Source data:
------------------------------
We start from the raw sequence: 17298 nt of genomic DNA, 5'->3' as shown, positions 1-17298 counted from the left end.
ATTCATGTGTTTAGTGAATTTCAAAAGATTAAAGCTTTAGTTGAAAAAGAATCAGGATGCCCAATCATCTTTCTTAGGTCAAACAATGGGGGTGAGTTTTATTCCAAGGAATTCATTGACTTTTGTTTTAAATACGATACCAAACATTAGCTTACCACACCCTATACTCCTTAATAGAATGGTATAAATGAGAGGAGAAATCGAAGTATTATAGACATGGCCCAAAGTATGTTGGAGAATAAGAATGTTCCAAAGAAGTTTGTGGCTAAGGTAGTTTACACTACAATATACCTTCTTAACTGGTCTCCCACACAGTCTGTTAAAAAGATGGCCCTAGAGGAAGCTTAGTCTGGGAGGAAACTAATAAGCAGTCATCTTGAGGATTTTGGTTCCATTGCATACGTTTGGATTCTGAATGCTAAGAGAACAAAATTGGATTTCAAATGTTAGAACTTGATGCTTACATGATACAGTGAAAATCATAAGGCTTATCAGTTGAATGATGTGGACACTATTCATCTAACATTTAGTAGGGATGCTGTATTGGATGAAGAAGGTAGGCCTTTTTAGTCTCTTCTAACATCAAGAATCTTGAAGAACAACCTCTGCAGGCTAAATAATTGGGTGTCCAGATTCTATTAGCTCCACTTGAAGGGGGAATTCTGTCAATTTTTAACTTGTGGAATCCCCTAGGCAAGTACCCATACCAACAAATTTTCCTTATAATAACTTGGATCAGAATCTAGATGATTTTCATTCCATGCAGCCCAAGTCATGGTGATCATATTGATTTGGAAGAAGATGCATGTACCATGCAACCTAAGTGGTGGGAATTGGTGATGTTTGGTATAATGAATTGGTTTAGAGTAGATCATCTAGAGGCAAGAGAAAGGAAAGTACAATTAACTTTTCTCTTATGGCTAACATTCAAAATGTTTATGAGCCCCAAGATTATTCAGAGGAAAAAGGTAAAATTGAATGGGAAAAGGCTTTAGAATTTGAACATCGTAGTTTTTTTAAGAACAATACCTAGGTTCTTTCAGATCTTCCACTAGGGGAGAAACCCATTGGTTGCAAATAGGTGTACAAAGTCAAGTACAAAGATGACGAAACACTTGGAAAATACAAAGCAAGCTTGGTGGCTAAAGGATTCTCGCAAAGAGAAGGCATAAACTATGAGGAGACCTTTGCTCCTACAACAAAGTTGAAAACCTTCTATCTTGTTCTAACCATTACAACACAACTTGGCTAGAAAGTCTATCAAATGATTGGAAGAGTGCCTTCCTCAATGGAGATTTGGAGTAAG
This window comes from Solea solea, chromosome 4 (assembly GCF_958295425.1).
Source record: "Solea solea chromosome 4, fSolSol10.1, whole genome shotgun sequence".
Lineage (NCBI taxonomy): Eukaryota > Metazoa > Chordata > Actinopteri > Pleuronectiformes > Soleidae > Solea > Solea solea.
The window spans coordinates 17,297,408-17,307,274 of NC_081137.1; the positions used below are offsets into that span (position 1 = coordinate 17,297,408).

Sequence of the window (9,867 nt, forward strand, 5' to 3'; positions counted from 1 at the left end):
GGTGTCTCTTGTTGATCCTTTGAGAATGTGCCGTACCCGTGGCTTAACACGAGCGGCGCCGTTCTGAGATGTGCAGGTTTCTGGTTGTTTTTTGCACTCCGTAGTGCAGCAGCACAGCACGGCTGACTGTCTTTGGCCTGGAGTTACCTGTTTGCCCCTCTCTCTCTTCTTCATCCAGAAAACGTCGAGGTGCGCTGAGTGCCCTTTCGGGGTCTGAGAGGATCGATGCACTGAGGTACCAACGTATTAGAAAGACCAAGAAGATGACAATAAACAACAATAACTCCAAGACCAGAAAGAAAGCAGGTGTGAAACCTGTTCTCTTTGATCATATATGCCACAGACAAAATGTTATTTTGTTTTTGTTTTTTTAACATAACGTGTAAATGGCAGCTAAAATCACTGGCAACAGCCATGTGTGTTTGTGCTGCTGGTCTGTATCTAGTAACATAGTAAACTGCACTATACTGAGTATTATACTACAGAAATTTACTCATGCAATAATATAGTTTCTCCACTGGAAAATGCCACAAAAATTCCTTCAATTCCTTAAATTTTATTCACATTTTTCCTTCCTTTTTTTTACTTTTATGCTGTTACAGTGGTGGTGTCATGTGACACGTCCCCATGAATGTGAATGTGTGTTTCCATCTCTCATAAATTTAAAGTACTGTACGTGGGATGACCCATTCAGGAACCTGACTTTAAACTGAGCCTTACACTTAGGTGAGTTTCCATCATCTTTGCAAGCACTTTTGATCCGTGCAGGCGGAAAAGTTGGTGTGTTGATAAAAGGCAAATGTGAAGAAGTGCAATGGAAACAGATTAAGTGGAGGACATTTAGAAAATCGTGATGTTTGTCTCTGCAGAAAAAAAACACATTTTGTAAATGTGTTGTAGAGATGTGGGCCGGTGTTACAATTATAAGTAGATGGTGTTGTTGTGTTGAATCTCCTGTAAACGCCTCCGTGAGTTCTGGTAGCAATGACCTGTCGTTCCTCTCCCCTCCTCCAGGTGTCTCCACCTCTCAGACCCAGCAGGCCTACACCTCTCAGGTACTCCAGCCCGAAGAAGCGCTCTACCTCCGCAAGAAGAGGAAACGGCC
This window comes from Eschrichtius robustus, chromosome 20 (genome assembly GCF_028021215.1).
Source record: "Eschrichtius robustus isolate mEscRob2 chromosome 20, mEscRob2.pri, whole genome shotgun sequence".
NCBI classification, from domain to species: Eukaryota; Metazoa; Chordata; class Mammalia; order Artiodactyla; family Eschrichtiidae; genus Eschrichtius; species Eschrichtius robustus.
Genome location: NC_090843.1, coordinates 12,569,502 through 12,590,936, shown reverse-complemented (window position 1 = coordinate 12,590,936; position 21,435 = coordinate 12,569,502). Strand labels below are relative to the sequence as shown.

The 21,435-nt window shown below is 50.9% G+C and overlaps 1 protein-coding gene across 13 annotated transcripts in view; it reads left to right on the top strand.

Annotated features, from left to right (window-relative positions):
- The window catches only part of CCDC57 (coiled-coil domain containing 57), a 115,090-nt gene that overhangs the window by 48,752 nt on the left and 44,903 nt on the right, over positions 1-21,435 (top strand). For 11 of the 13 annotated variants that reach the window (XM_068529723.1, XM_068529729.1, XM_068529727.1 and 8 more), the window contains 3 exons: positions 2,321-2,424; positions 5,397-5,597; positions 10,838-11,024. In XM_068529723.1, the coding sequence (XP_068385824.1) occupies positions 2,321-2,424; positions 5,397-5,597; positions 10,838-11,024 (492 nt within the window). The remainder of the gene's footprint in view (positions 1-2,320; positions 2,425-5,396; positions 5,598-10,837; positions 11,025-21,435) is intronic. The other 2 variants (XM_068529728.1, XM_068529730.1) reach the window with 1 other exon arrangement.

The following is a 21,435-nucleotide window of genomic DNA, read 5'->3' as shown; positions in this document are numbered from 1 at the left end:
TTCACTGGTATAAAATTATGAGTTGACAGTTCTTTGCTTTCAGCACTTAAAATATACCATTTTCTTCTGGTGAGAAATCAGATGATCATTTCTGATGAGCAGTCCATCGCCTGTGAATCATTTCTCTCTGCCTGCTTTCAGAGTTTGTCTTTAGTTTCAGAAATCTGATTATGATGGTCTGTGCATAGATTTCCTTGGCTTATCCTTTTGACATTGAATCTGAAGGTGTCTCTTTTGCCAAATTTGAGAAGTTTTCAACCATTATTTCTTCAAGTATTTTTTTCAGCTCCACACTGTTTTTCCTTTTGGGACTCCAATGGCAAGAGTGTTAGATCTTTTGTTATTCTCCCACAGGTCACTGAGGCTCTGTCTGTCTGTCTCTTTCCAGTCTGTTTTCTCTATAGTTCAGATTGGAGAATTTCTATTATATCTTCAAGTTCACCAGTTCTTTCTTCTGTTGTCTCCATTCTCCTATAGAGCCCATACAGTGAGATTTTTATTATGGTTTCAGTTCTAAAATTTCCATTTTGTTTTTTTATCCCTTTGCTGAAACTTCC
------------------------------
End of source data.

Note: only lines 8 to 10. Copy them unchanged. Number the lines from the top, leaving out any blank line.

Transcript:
GGTGTCTCTTGTTGATCCTTTGAGAATGTGCCGTACCCGTGGCTTAACACGAGCGGCGCCGTTCTGAGATGTGCAGGTTTCTGGTTGTTTTTTGCACTCCGTAGTGCAGCAGCACAGCACGGCTGACTGTCTTTGGCCTGGAGTTACCTGTTTGCCCCTCTCTCTCTTCTTCATCCAGAAAACGTCGAGGTGCGCTGAGTGCCCTTTCGGGGTCTGAGAGGATCGATGCACTGAGGTACCAACGTATTAGAAAGACCAAGAAGATGACAATAAACAACAATAACTCCAAGACCAGAAAGAAAGCAGGTGTGAAACCTGTTCTCTTTGATCATATATGCCACAGACAAAATGTTATTTTGTTTTTGTTTTTTTAACATAACGTGTAAATGGCAGCTAAAATCACTGGCAACAGCCATGTGTGTTTGTGCTGCTGGTCTGTATCTAGTAACATAGTAAACTGCACTATACTGAGTATTATACTACAGAAATTTACTCATGCAATAATATAGTTTCTCCACTGGAAAATGCCACAAAAATTCCTTCAATTCCTTAAATTTTATTCACATTTTTCCTTCCTTTTTTTTACTTTTATGCTGTTACAGTGGTGGTGTCATGTGACACGTCCCCATGAATGTGAATGTGTGTTTCCATCTCTCATAAATTTAAAGTACTGTACGTGGGATGACCCATTCAGGAACCTGACTTTAAACTGAGCCTTACACTTAGGTGAGTTTCCATCATCTTTGCAAGCACTTTTGATCCGTGCAGGCGGAAAAGTTGGTGTGTTGATAAAAGGCAAATGTGAAGAAGTGCAATGGAAACAGATTAAGTGGAGGACATTTAGAAAATCGTGATGTTTGTCTCTGCAGAAAAAAAACACATTTTGTAAATGTGTTGTAGAGATGTGGGCCGGTGTTACAATTATAAGTAGATGGTGTTGTTGTGTTGAATCTCCTGTAAACGCCTCCGTGAGTTCTGGTAGCAATGACCTGTCGTTCCTCTCCCCTCCTCCAGGTGTCTCCACCTCTCAGACCCAGCAGGCCTACACCTCTCAGGTACTCCAGCCCGAAGAAGCGCTCTACCTCCGCAAGAAGAGGAAACGGCC
This window comes from Eschrichtius robustus, chromosome 20 (genome assembly GCF_028021215.1).
Source record: "Eschrichtius robustus isolate mEscRob2 chromosome 20, mEscRob2.pri, whole genome shotgun sequence".